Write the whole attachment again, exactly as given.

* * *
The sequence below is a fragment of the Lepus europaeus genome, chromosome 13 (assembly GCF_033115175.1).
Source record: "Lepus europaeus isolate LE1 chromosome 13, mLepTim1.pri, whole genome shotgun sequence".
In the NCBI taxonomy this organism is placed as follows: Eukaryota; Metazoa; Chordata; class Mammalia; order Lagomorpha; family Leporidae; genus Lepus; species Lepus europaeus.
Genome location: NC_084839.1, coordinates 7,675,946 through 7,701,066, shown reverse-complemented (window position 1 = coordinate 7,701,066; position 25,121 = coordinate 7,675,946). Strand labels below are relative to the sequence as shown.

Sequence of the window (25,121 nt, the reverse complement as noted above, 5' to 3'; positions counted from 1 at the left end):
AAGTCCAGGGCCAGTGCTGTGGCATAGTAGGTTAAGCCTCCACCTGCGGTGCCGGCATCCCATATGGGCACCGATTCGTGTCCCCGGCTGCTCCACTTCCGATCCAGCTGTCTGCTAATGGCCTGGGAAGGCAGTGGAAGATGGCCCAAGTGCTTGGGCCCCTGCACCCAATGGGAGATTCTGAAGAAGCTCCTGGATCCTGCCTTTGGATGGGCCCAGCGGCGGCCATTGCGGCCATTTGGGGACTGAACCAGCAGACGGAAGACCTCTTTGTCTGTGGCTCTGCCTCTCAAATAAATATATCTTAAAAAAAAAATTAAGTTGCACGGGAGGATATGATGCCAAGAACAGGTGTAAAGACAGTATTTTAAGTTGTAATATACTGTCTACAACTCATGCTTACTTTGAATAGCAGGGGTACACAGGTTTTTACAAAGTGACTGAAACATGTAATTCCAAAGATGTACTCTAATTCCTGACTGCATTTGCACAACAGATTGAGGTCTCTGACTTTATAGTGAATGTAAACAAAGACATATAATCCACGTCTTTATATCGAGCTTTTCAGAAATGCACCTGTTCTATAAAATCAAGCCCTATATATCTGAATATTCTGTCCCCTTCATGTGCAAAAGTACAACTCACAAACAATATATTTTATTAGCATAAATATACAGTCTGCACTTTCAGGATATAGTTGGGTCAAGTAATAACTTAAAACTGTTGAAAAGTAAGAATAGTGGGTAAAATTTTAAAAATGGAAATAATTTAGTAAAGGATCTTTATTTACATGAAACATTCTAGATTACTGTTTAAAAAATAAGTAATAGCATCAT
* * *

The sequence below is a fragment of the Lepus europaeus genome, chromosome 13 (assembly GCF_033115175.1).
Source record: "Lepus europaeus isolate LE1 chromosome 13, mLepTim1.pri, whole genome shotgun sequence".
In the NCBI taxonomy this organism is placed as follows: Eukaryota; Metazoa; Chordata; class Mammalia; order Lagomorpha; family Leporidae; genus Lepus; species Lepus europaeus.
Genome location: NC_084839.1, coordinates 7,675,946 through 7,701,066, shown reverse-complemented (window position 1 = coordinate 7,701,066; position 25,121 = coordinate 7,675,946). Strand labels below are relative to the sequence as shown.

Sequence of the window (25,121 nt, the reverse complement as noted above, 5' to 3'; positions counted from 1 at the left end):
AAGTCCAGGGCCAGTGCTGTGGCATAGTAGGTTAAGCCTCCACCTGCGGTGCCGGCATCCCATATGGGCACCGATTCGTGTCCCCGGCTGCTCCACTTCCGATCCAGCTGTCTGCTAATGGCCTGGGAAGGCAGTGGAAGATGGCCCAAGTGCTTGGGCCCCTGCACCCAATGGGAGATTCTGAAGAAGCTCCTGGATCCTGCCTTTGGATGGGCCCAGCGGCGGCCATTGCGGCCATTTGGGGACTGAACCAGCAGACGGAAGACCTCTTTGTCTGTGGCTCTGCCTCTCAAATAAATATATCTTAAAAAAAAAATTAAGTTGCACGGGAGGATATGATGCCAAGAACAGGTGTAAAGACAGTATTTTAAGTTGTAATATACTGTCTACAACTCATGCTTACTTTGAATAGCAGGGGTACACAGGTTTTTACAAAGTGACTGAAACATGTAATTCCAAAGATGTACTCTAATTCCTGACTGCATTTGCACAACAGATTGAGGTCTCTGACTTTATAGTGAATGTAAACAAAGACATATAATCCACGTCTTTATATCGAGCTTTTCAGAAATGCACCTGTTCTATAAAATCAAGCCCTATATATCTGAATATTCTGTCCCCTTCATGTGCAAAAGTACAACTCACAAACAATATATTTTATTAGCATAAATATACAGTCTGCACTTTCAGGATATAGTTGGGTCAAGTAATAACTTAAAACTGTTGAAAAGTAAGAATAGTGGGTAAAATTTTAAAAATGGAAATAATTTAGTAAAGGATCTTTATTTACATGAAACATTCTAGATTACTGTTTAAAAAATAAGTAATAGCATCAT